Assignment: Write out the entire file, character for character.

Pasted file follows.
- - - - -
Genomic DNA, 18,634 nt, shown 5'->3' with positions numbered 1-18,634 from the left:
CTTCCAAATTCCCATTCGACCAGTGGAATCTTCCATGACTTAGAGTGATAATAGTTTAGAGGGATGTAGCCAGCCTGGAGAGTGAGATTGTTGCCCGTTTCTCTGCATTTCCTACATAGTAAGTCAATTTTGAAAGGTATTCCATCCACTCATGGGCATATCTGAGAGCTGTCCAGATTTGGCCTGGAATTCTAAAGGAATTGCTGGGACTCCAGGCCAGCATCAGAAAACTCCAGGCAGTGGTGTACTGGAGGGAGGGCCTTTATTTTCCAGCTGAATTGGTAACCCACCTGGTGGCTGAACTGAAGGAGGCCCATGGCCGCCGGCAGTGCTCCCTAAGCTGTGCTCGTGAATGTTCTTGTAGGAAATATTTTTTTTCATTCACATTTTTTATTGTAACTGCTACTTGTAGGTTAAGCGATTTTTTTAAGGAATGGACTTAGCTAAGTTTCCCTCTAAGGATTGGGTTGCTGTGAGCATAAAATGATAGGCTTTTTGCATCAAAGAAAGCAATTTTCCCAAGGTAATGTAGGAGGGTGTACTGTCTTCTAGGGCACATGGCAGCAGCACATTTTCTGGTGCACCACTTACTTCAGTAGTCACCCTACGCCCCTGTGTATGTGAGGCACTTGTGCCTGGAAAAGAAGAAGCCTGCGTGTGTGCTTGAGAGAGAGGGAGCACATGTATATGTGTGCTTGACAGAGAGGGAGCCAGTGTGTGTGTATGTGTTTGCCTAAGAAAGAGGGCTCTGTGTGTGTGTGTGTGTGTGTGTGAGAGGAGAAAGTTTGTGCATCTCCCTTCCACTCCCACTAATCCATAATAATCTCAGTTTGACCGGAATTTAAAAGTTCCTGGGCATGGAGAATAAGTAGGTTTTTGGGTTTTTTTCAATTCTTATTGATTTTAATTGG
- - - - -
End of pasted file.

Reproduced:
Genomic DNA, 18,634 nt, shown 5'->3' with positions numbered 1-18,634 from the left:
CTTCCAAATTCCCATTCGACCAGTGGAATCTTCCATGACTTAGAGTGATAATAGTTTAGAGGGATGTAGCCAGCCTGGAGAGTGAGATTGTTGCCCGTTTCTCTGCATTTCCTACATAGTAAGTCAATTTTGAAAGGTATTCCATCCACTCATGGGCATATCTGAGAGCTGTCCAGATTTGGCCTGGAATTCTAAAGGAATTGCTGGGACTCCAGGCCAGCATCAGAAAACTCCAGGCAGTGGTGTACTGGAGGGAGGGCCTTTATTTTCCAGCTGAATTGGTAACCCACCTGGTGGCTGAACTGAAGGAGGCCCATGGCCGCCGGCAGTGCTCCCTAAGCTGTGCTCGTGAATGTTCTTGTAGGAAATATTTTTTTTCATTCACATTTTTTATTGTAACTGCTACTTGTAGGTTAAGCGATTTTTTTAAGGAATGGACTTAGCTAAGTTTCCCTCTAAGGATTGGGTTGCTGTGAGCATAAAATGATAGGCTTTTTGCATCAAAGAAAGCAATTTTCCCAAGGTAATGTAGGAGGGTGTACTGTCTTCTAGGGCACATGGCAGCAGCACATTTTCTGGTGCACCACTTACTTCAGTAGTCACCCTACGCCCCTGTGTATGTGAGGCACTTGTGCCTGGAAAAGAAGAAGCCTGCGTGTGTGCTTGAGAGAGAGGGAGCACATGTATATGTGTGCTTGACAGAGAGGGAGCCAGTGTGTGTGTATGTGTTTGCCTAAGAAAGAGGGCTCTGTGTGTGTGTGTGTGTGTGTGTGAGAGGAGAAAGTTTGTGCATCTCCCTTCCACTCCCACTAATCCATAATAATCTCAGTTTGACCGGAATTTAAAAGTTCCTGGGCATGGAGAATAAGTAGGTTTTTGGGTTTTTTTCAATTCTTATTGATTTTAATTGG